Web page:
You are one of infinitely many blindfolded people arranged in a line with a beginning and no end. Some people have a red hat and others have a white hat. The process by which hat colors were assigned took no account of the order of people. You don't know where you were in the line. Suppose you learn the exact sequence of hat colors, say, RWRRRRWRWRWWWWRWWWR.... But you still don't know your position. What should your probability be that your hat is red?
A natural way to answer this is to compute the limiting frequency of reds. Let R(n) be the number of red hats among the first n people, and then see if R(n)/n converges to some number. If so, then that number, call it r, seems to be a reasonable value for the probability. Call the assignment of r to the probability when the limit r exists the frequency rule.
Here's a curious and simple thing I hadn't noticed before. If you think the frequency rule is always the right rule, then for all integers n, you are committed to being almost certain that your position is greater than n. Here's why. Suppose that the sequence that comes up is n white hats followed by just red hats. The limiting frequency of R(n)/n is 1. So by the frequency rule, you're committed to assigning probability 1 to having a red hat. But since you have a red hat if and only if your position is greater than n, you are committed to assigning probability 1 to your position being greater than n. And since there is no connection between the hat color arrangement and the order of people on the line, if you have this commitment after learning the sequence of hat colors, you also had it before. The argument applies for all n, so for all n you must have been almost certain that your position in the sequence is greater than n.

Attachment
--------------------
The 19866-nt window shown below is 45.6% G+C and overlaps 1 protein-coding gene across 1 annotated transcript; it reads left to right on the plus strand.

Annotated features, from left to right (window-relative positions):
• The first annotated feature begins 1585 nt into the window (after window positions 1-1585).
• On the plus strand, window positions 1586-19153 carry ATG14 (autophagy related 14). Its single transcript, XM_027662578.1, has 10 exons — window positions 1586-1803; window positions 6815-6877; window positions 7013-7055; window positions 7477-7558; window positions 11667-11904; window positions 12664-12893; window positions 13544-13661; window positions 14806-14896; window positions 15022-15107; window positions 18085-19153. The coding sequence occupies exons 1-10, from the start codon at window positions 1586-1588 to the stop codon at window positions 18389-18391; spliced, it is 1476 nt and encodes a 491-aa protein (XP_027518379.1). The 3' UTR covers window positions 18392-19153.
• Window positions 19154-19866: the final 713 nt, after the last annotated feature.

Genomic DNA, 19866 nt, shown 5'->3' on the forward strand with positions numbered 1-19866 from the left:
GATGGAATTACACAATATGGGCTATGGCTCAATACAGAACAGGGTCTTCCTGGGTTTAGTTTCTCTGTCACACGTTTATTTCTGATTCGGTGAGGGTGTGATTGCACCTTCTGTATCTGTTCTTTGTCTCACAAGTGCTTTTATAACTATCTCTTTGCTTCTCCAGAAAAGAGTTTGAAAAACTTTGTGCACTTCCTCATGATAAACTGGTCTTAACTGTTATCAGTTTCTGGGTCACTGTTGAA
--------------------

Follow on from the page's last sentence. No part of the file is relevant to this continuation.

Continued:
And this in turn leads to the paradoxes of nonconglomerability. For instance, suppose that I flip a fair coin. If it's heads, I let N be your position number. If it's tails, I choose a number N at random such that P(N=n)=2−n. In either case, I reveal to you the value of N, but not how the flip went. For any number n, the probability that N=n is zero given heads (since you're almost certain that your position is greater than n), and the probability that N=n is greater than zero given tails, so by Bayes' Theorem you will be almost certain that the coin landed tails. So I can make you be sure that a coin landed tails, and thereby exploit you in paradoxical ways.
So the frequency rule isn't as innocent as it seems. It commits one to something like an infinite fair lottery.